Juneteenth marks the anniversary of June 19, 1865, the day that enslaved people in Texas learned they were free. It is commemorated across the United States and is an official state holiday in Texas. In June 2021, a commemorative public art exhibit, entitled "Because It's Time" and created by artist Dare Coulter, was unveiled on UNCW's campus. This guide was created as a companion resource to the art installation.
For more information on Juneteenth, see the source below and other resources from this guide.
Juneteenth. (2019). In K. Jones (Ed.), African-American holidays, festivals, and celebrations: the history, customs, and symbols associated with both traditional and contemporary religious and secular events observed by Americans of African descent (2nd ed.). Omnigraphics, Inc. Credo Reference: https://login.liblink.uncw.edu/login?url=https://search.credoreference.com/content/entry/ogiahfac/juneteenth/0?institutionId=3329
On January 1, 1863, U.S. President Abraham Lincoln declared free all enslaved Africans residing in territory in rebellion against the federal government. This Emancipation Proclamation actually freed few people, because it did not apply to enslaved Africans in border states fighting on the Union side, nor did it affect enslaved Africans in Southern areas already under Union control. Of course, the states in rebellion did not act on Lincoln’s order to free the enslaved Africans. However, the Emancipation Proclamation did suggest that the Civil War would be fought to end slavery.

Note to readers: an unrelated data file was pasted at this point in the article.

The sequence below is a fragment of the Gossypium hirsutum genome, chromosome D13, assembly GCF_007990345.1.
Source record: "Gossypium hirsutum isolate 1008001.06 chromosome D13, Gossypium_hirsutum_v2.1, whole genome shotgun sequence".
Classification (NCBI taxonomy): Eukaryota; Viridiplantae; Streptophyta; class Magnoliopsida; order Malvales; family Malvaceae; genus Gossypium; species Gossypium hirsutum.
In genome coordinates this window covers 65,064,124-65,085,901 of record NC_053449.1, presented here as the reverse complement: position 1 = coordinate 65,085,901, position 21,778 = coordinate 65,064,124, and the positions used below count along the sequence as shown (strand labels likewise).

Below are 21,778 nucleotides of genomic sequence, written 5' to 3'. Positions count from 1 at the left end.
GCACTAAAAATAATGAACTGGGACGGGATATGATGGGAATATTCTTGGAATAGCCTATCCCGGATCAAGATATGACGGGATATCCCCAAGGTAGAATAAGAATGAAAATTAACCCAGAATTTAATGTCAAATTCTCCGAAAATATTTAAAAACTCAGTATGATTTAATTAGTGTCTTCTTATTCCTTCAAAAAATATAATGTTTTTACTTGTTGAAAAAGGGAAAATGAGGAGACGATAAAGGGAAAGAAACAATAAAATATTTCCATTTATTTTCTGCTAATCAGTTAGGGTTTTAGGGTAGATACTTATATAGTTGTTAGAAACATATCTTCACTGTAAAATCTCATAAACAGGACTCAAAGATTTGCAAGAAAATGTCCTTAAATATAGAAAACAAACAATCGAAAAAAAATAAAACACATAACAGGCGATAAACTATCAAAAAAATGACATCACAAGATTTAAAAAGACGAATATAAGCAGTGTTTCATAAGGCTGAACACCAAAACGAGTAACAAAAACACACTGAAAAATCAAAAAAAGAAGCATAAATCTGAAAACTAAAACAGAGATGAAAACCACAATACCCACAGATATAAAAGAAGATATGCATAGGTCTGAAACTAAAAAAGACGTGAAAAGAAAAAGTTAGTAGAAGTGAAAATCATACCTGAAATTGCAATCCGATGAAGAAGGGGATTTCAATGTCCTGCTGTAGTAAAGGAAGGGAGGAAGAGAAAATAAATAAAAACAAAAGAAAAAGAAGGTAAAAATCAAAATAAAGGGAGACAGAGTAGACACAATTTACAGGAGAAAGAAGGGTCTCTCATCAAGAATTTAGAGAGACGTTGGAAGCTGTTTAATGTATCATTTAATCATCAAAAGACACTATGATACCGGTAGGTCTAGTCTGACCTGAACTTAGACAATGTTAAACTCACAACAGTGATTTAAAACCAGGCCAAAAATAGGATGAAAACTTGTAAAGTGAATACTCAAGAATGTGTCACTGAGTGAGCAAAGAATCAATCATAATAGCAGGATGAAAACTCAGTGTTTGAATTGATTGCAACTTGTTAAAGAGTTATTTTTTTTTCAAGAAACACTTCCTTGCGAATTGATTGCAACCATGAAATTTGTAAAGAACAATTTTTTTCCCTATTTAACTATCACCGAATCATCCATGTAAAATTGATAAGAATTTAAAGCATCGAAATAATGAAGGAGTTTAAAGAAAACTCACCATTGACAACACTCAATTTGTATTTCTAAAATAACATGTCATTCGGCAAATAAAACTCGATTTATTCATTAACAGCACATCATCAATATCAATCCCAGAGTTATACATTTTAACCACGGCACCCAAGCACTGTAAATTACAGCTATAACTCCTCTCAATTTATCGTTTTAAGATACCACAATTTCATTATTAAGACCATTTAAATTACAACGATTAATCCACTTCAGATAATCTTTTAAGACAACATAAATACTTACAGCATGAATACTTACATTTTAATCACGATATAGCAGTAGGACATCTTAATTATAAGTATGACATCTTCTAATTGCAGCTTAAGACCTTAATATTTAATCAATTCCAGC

Lincoln had been reluctant to write a proclamation freeing the Africans. He had articulated his view of the African on several occasions, and he was a firm believer in the doctrine of white supremacy. Lincoln, therefore, initially viewed the war only in terms of preserving the Union. But when the political and moral pressure kept mounting in the country, the President became more sympathetic to the idea that blacks should be free in those states in rebellion. On September 22, 1862, he issued a preliminary proclamation announcing that emancipation would become effective in those states still in rebellion on January 1, 1863. The proclamation did not end slavery in America, which was not achieved until the passage of the Thirteenth Amendment to the Constitution on December 18, 1865, but the Emancipation Proclamation did make that accomplishment a virtual certainty after the war.
Poe, D. Z. (2004). Emancipation Proclamation. In M. K. Asante, & A. Mazama, Encyclopedia of black studies. Sage Publications. Credo Reference: https://login.liblink.uncw.edu/login?url=https://search.credoreference.com/content/entry/sageblackst/emancipation_proclamation/0?institutionId=3329